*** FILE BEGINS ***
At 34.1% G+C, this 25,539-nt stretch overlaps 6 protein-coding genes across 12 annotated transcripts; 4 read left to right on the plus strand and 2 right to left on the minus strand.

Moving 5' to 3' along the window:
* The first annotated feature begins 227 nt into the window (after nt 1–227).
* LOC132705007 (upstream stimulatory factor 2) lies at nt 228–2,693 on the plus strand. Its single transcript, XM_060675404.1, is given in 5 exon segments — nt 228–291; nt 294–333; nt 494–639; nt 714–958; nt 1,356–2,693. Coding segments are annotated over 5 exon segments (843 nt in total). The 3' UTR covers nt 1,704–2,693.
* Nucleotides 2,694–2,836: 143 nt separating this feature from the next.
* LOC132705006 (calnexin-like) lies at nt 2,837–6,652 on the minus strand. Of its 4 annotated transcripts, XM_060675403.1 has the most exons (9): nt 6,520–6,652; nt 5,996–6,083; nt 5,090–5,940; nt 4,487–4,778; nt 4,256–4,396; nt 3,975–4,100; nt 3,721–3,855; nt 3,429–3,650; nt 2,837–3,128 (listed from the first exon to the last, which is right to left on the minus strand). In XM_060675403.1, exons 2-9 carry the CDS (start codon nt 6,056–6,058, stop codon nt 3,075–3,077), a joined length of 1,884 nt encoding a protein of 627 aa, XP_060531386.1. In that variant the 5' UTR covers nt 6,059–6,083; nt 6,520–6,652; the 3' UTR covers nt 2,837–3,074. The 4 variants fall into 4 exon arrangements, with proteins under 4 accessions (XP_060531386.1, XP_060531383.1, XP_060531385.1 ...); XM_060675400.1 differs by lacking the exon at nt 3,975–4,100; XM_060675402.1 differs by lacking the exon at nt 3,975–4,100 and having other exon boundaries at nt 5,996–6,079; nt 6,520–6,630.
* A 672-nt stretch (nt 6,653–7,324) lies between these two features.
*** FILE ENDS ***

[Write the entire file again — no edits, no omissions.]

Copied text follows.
At 34.1% G+C, this 25,539-nt stretch overlaps 6 protein-coding genes across 12 annotated transcripts; 4 read left to right on the plus strand and 2 right to left on the minus strand.

Moving 5' to 3' along the window:
* The first annotated feature begins 227 nt into the window (after nt 1–227).
* LOC132705007 (upstream stimulatory factor 2) lies at nt 228–2,693 on the plus strand. Its single transcript, XM_060675404.1, is given in 5 exon segments — nt 228–291; nt 294–333; nt 494–639; nt 714–958; nt 1,356–2,693. Coding segments are annotated over 5 exon segments (843 nt in total). The 3' UTR covers nt 1,704–2,693.
* Nucleotides 2,694–2,836: 143 nt separating this feature from the next.
* LOC132705006 (calnexin-like) lies at nt 2,837–6,652 on the minus strand. Of its 4 annotated transcripts, XM_060675403.1 has the most exons (9): nt 6,520–6,652; nt 5,996–6,083; nt 5,090–5,940; nt 4,487–4,778; nt 4,256–4,396; nt 3,975–4,100; nt 3,721–3,855; nt 3,429–3,650; nt 2,837–3,128 (listed from the first exon to the last, which is right to left on the minus strand). In XM_060675403.1, exons 2-9 carry the CDS (start codon nt 6,056–6,058, stop codon nt 3,075–3,077), a joined length of 1,884 nt encoding a protein of 627 aa, XP_060531386.1. In that variant the 5' UTR covers nt 6,059–6,083; nt 6,520–6,652; the 3' UTR covers nt 2,837–3,074. The 4 variants fall into 4 exon arrangements, with proteins under 4 accessions (XP_060531386.1, XP_060531383.1, XP_060531385.1 ...); XM_060675400.1 differs by lacking the exon at nt 3,975–4,100; XM_060675402.1 differs by lacking the exon at nt 3,975–4,100 and having other exon boundaries at nt 5,996–6,079; nt 6,520–6,630.
* A 672-nt stretch (nt 6,653–7,324) lies between these two features.